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Institutional liberalism

From Wikipedia, the free encyclopedia

International relations theory
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Institutional liberalism or liberal institutionalism is a modern theory of international relations which claims that international institutions and organizations such as the United Nations (UN), NATO and the European Union (EU) can increase and aid cooperation between states. It means that states can help each other in a positive way, through institutions such as etc. The theory can be compared to idealism, the international relations theory which emerged after the First World War when the League of Nations was founded.[1] Like political realism, institutional liberalism is utilitarian and rationalistic. States are treated as rational actors operating in an international political system in which hierarchy cannot be enforced.[2]

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Some call the school of thought rational functionalism instead of liberal institutionalism. Liberal institutionalism is also close to—but not synonymous with—regime theory and neoliberalism.[3][4] Robert Keohane, a political scientist largely responsible for the development of liberal institutionalism, considers his ideas part of institutionalism or rational institutionalism, even though those schools disagree with him on certain points.[5] Keohane dislikes using the adjectives "liberal" or "neoliberal" to describe his work because he also draws from realism, a school of thought that is often contrasted with liberalism.[6][7] Liberal institutionalism differs from other common international relations theories like realism in the fact that it does not ignore internal politics. Furthermore, Institutional Liberalism follows the idea that democracy and capitalism create systems which not only maintain peace but also create beneficial economic opportunities for those involved. Liberal institutionalists believe that democracies naturally lead to peace because the many govern and not the few, and therefore those who decide to go to war will be the many that serve. This is in stark contrast to the monarchies and dictatorships that are more war like due to the fact that the few that do not serve will go to war. Beyond that Liberal institutionalization defend capitalism on an international scale because they believe that if two nations are friendly, democratic, and capitalist the two nations will inevitably negotiate mutually beneficial trade deals.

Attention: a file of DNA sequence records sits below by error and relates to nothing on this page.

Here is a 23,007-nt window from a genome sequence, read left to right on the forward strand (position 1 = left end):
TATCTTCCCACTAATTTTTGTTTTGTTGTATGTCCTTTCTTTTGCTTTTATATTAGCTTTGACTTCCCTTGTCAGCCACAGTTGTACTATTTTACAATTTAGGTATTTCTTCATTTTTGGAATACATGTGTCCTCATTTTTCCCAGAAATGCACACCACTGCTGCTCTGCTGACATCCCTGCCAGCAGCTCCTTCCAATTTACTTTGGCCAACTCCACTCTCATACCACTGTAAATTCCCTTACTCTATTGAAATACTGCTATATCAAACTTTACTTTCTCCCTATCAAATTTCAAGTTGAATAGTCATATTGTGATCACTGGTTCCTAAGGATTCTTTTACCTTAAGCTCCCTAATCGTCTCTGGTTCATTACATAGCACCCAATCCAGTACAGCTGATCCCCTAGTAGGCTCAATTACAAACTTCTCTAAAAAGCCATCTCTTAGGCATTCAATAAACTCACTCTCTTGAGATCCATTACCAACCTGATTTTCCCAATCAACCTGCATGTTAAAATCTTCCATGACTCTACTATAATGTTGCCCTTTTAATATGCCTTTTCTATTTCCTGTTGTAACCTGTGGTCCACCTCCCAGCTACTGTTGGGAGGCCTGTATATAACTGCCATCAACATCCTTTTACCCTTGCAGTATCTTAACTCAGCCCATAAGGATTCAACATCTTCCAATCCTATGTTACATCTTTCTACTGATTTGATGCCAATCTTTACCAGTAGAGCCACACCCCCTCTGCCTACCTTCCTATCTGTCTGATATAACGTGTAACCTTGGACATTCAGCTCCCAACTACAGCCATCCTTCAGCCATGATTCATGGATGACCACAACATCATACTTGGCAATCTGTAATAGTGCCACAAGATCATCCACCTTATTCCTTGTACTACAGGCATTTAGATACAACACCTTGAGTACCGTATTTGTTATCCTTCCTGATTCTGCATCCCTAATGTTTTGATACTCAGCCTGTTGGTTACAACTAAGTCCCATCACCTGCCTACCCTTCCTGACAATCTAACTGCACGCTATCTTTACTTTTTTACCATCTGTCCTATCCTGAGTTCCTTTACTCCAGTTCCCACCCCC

1. ^ Robert and Georg Sorensen (2006) Introduction to International Relations: theories and approaches. Oxford, OUP, 3rd ed, p. 108.
  2. ^ Keohane, Robert O. and Lisa L. Martin. "The Promise of Institutionalist Theory" International Security. Vol. 20 No. 1. p. 39.
  3. ^ David Baldwin (1993) Neorealism and Neoliberalism: The Contemporary Debate. New York: Columbia University Press, p. 10.
  4. ^ Beth A. Simmons and Lisa L. Martin (2002) International Organizations and Institutions. In "Handbook of International Relations," edited by Walter Carlsnaes, Thomas Risse, and Beth A. Simmons, 192–211. Thousand Oaks: Sage Publications, p. 195.
  5. ^ Robert Keohane (1993). Institutional Theory and the Realist Challenge after the Cold War. In "Neorealism and Neoliberalism: The Contemporary Debate," edited by David A. Baldwin, 269–300. New York: Columbia University Press, p. 273.
  6. ^ Robert Keohane (1984). After Hegemony: Power and Discord in the World Political Economy. Princeton: Princeton University Press, p. 14.
  7. ^ Robert Keohane (1993). Institutional Theory and the Realist Challenge after the Cold War. In "Neorealism and Neoliberalism: The Contemporary Debate," edited by David A. Baldwin, 269–300. New York: Columbia University Press, p. 272.
This page was last edited on 13 November 2019, at 08:01
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